Kirkedge Orphanage / Industrial School / Reformatory, near Sheffield, West Riding of Yorkshire
An orphanage for Roman Catholic children was erected in 1871-2 at Kirkedge (or Kirk Edge), Bradfield, to the north-west of Sheffield. The Duke of Norfolk gave 189 acres of land for the institution which was run by the Sisters of Charity of St. Vincent de Paul. The building work took longer than expected and 40 children who were destined for the orphanage had to be placed in temporary accommodation at Hollis Croft on Broad Lane, Sheffield.
On November 16th, 1875, the premises were certified for use as an Industrial School to receive girls placed by the courts for reasons such as vagrancy or being in moral danger. Voluntary cases were also accepted. An inspection report in 1878 was very positive about the establishment, noting that there had been no punishment and that the girls were treated with great kindness and tact. By the following year, a large new wing had been added to the building. It included a large schoolroom, with a refectory underneath, and a room above to be used either as a dormitory or a chapel. A new gatehouse had also been erected.
The Kirkedge site is shown on the 1893 map below.
By 1880, the average number of inmates was 70. They assisted in the housework and laundry, and were taught sewing and knitting etc. with a view to entering domestic service. All the girls' clothing and stockings were made on the premises. The Superintendent at this date was Sister Agnes Crangle, assisted by five Sisters of the Order.
Another new wing was opened in 1884 on the west side of the building, providing some shelter against the prevailing wind in what was regularly noted as the School's bleak and exposed location. The ground floor housed a chapel measuring 80 feet by 26 feet, with the Sisters' community room adjoining it, and dormitories and an infirmary above. The extension, like the original building, was designed by Messrs. M. E. Hadfield and Son, and constructed by Messrs. Tomlinson and Sons, of Leeds and Sheffield, at a cost of about £2,500.
In 1885, the average number of inmate was 100. It was noted that about 25 acres of the moorland belonging to the School had now been reclaimed and that five cows were being kept.
In 1887, largely because of its remote location and water supply problems, the School resigned its certificate. At the same time, the St Joseph's Reformatory for Roman Catholic Girls at Howard Hill, Sheffield, was closed because of declining admissions. The St Joseph's site was then re-opened as the St Joseph's Industrial School for Roman Catholic Girls, taking the existing inmates from Kirkedge. The Sisters of Charity moved out and the property was left empty.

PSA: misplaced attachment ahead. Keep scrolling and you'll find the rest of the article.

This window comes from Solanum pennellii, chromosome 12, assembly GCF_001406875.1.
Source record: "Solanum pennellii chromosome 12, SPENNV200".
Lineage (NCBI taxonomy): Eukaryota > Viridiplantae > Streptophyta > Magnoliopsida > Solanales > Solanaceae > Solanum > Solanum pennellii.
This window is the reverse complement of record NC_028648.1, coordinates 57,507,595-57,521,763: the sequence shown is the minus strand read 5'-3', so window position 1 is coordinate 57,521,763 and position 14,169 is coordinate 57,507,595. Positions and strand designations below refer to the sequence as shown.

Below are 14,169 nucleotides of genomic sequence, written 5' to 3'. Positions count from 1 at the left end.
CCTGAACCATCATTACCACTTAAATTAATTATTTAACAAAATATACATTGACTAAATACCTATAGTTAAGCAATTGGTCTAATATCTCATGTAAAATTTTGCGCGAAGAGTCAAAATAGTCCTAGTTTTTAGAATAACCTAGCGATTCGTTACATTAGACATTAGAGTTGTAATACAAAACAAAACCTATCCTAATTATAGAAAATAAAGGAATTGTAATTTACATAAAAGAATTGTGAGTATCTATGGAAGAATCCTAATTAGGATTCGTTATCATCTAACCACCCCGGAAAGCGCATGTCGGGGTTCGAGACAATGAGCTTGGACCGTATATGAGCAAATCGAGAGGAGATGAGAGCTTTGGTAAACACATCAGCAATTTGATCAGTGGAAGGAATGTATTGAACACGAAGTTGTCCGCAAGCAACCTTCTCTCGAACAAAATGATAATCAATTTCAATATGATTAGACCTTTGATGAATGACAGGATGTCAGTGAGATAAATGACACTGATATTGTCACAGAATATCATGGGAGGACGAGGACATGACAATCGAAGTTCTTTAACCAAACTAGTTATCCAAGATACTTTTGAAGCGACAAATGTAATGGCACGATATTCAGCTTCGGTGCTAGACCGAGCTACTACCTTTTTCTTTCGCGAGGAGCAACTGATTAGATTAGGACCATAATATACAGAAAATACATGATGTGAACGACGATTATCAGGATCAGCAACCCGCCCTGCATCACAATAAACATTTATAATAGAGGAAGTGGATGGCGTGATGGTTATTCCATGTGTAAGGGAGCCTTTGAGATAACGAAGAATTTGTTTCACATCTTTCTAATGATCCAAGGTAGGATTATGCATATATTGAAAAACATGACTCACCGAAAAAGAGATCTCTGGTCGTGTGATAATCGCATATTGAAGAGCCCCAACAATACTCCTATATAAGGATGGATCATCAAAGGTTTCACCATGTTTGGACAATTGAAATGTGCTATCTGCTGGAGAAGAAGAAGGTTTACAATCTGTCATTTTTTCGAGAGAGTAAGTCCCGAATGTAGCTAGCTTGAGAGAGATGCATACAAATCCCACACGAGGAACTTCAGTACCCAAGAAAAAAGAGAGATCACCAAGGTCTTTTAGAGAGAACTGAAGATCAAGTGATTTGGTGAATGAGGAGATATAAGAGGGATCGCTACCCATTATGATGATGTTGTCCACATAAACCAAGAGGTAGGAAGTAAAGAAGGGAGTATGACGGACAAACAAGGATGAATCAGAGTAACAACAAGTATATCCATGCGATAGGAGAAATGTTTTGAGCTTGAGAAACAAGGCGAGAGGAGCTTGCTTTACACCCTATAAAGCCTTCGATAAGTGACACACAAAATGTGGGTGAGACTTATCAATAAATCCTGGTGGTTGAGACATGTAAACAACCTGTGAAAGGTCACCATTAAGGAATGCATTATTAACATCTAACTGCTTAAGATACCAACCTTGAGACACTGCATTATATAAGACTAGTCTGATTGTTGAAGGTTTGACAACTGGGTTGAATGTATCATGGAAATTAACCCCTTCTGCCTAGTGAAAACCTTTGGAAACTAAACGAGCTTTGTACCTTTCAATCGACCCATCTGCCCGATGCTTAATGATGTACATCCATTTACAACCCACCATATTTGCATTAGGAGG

After its closure, the property had occasional used as a holiday home for poor Catholic boys from Sheffield. Proposals to allow its use as an isolation hospital were rejected, however.
Following a disastrous fire on board the Reformatory Ship Clarence in July, 1899, the 120 or so inmates were housed for a period in Liverpool and then at St David's College, near Mold, North Wales. In 1901, they transferred to the Kirkedge premises which were temporarily certified for use as a Reformatory on September 3rd of that year. The certificate was terminated on November 10th, 1905, with the boys moving to occupy the new land-based St Aidan's Nautical School at Farnworth, near Widnes.
In 1910, following a suggestion by his sister who was a Carmelite nun, the Duke of Norfolk presented the Orphanage premises to the Catholic Church for use as a Carmelite convent. Around £10,000 was spent on restoring and adapting the building and on July 16th, 1911, it was officially opened by Cardinal Bourne. Originally called the Convent of the Holy Ghost, it is today known as the Monastery of the Holy Spirit.
Note: many repositories impose a closure period of up to 100 years for records identifying individuals.
- Sheffield Archives, 52 Shoreham Street, Sheffield S1 4SP. Has a folder containing accounts and correspondence relating to Kirkedge Orphanage; Cash book (1870-97); Architect's drawing by M.E. Hadfield & Son (undated).
- Carpenter, Mary Reformatory Schools, for the Children of the Perishing and Dangerous Classes, and for Juvenile Offenders (1851, General Books)
- Carlebach, Julius Caring for Children in Trouble (1970, Routledge & Kegan Paul)
- Abel Smith, Doroth Crouchfield: A History of the Herts Training School 1857-1982 (2008, Able Publishing)
- Garnett, Emmeline Juvenile offenders in Victorian Lancashire: W J Garnnett and the Bleasdale Reformatory (2008, Regional Heritage Centre, Lancaster University)
- Hicks, J.D. The Yorkshire Catholic Reformatory, Market Weighton (1996, East Yorkshire Local History Society)
- Slocombe, Ivor Wiltshire Reformatory for Boys, Warminster, 1856-1924 (2005, Hobnob Press)
- Duckworth, J.S. The Hardwicke Reformatory School, Gloucestershire (in Transactions of the Bristol and Gloucestershire Archaeological Society, 1995, Vol. 113, 151-165)
- Daughters of Charity (British Province)
- Kirk Edge Carmelite Monastery
- Red Lodge Museum, Bristol — a former girls' reformatory.
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